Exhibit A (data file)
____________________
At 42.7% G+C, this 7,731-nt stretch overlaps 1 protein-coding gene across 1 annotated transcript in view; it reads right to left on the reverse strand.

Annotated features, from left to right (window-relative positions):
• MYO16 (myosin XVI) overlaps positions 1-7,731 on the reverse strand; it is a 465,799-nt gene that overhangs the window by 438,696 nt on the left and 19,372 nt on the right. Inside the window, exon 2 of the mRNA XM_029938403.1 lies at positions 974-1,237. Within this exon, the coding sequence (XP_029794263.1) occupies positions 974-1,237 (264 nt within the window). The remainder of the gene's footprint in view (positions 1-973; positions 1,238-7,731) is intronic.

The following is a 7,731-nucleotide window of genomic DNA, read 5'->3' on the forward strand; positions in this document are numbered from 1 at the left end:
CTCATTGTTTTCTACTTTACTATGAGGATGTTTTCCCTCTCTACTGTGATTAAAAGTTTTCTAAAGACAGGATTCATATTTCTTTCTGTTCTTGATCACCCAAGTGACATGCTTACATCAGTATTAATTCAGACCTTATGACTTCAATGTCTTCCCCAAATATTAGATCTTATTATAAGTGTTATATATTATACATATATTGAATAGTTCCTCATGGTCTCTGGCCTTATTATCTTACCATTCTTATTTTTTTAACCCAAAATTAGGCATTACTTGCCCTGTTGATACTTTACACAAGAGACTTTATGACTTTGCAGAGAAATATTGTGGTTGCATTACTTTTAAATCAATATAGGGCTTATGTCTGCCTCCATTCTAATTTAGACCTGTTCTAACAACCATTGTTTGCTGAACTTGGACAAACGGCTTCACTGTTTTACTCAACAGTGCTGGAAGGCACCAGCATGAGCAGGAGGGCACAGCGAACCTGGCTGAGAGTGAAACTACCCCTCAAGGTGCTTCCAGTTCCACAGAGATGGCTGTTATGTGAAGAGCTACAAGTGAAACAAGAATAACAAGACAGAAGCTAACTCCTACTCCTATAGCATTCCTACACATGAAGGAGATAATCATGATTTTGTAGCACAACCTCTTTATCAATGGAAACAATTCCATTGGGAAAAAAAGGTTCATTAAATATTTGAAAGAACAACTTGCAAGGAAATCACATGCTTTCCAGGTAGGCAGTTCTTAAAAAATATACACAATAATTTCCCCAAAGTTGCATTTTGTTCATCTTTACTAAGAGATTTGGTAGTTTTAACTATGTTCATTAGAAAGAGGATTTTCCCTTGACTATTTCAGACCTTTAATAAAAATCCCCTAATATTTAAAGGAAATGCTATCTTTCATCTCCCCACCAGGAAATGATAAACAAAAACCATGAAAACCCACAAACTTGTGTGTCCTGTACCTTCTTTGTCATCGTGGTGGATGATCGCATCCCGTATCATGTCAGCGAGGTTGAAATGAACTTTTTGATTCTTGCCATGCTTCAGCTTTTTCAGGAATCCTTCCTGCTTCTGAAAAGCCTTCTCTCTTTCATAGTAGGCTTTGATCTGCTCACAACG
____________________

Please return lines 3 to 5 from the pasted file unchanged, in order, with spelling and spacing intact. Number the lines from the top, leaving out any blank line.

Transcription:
• MYO16 (myosin XVI) overlaps positions 1-7,731 on the reverse strand; it is a 465,799-nt gene that overhangs the window by 438,696 nt on the left and 19,372 nt on the right. Inside the window, exon 2 of the mRNA XM_029938403.1 lies at positions 974-1,237. Within this exon, the coding sequence (XP_029794263.1) occupies positions 974-1,237 (264 nt within the window). The remainder of the gene's footprint in view (positions 1-973; positions 1,238-7,731) is intronic.

The following is a 7,731-nucleotide window of genomic DNA, read 5'->3' on the forward strand; positions in this document are numbered from 1 at the left end:
CTCATTGTTTTCTACTTTACTATGAGGATGTTTTCCCTCTCTACTGTGATTAAAAGTTTTCTAAAGACAGGATTCATATTTCTTTCTGTTCTTGATCACCCAAGTGACATGCTTACATCAGTATTAATTCAGACCTTATGACTTCAATGTCTTCCCCAAATATTAGATCTTATTATAAGTGTTATATATTATACATATATTGAATAGTTCCTCATGGTCTCTGGCCTTATTATCTTACCATTCTTATTTTTTTAACCCAAAATTAGGCATTACTTGCCCTGTTGATACTTTACACAAGAGACTTTATGACTTTGCAGAGAAATATTGTGGTTGCATTACTTTTAAATCAATATAGGGCTTATGTCTGCCTCCATTCTAATTTAGACCTGTTCTAACAACCATTGTTTGCTGAACTTGGACAAACGGCTTCACTGTTTTACTCAACAGTGCTGGAAGGCACCAGCATGAGCAGGAGGGCACAGCGAACCTGGCTGAGAGTGAAACTACCCCTCAAGGTGCTTCCAGTTCCACAGAGATGGCTGTTATGTGAAGAGCTACAAGTGAAACAAGAATAACAAGACAGAAGCTAACTCCTACTCCTATAGCATTCCTACACATGAAGGAGATAATCATGATTTTGTAGCACAACCTCTTTATCAATGGAAACAATTCCATTGGGAAAAAAAGGTTCATTAAATATTTGAAAGAACAACTTGCAAGGAAATCACATGCTTTCCAGGTAGGCAGTTCTTAAAAAATATACACAATAATTTCCCCAAAGTTGCATTTTGTTCATCTTTACTAAGAGATTTGGTAGTTTTAACTATGTTCATTAGAAAGAGGATTTTCCCTTGACTATTTCAGACCTTTAATAAAAATCCCCTAATATTTAAAGGAAATGCTATCTTTCATCTCCCCACCAGGAAATGATAAACAAAAACCATGAAAACCCACAAACTTGTGTGTCCTGTACCTTCTTTGTCATCGTGGTGGATGATCGCATCCCGTATCATGTCAGCGAGGTTGAAATGAACTTTTTGATTCTTGCCATGCTTCAGCTTTTTCAGGAATCCTTCCTGCTTCTGAAAAGCCTTCTCTCTTTCATAGTAGGCTTTGATCTGCTCACAACG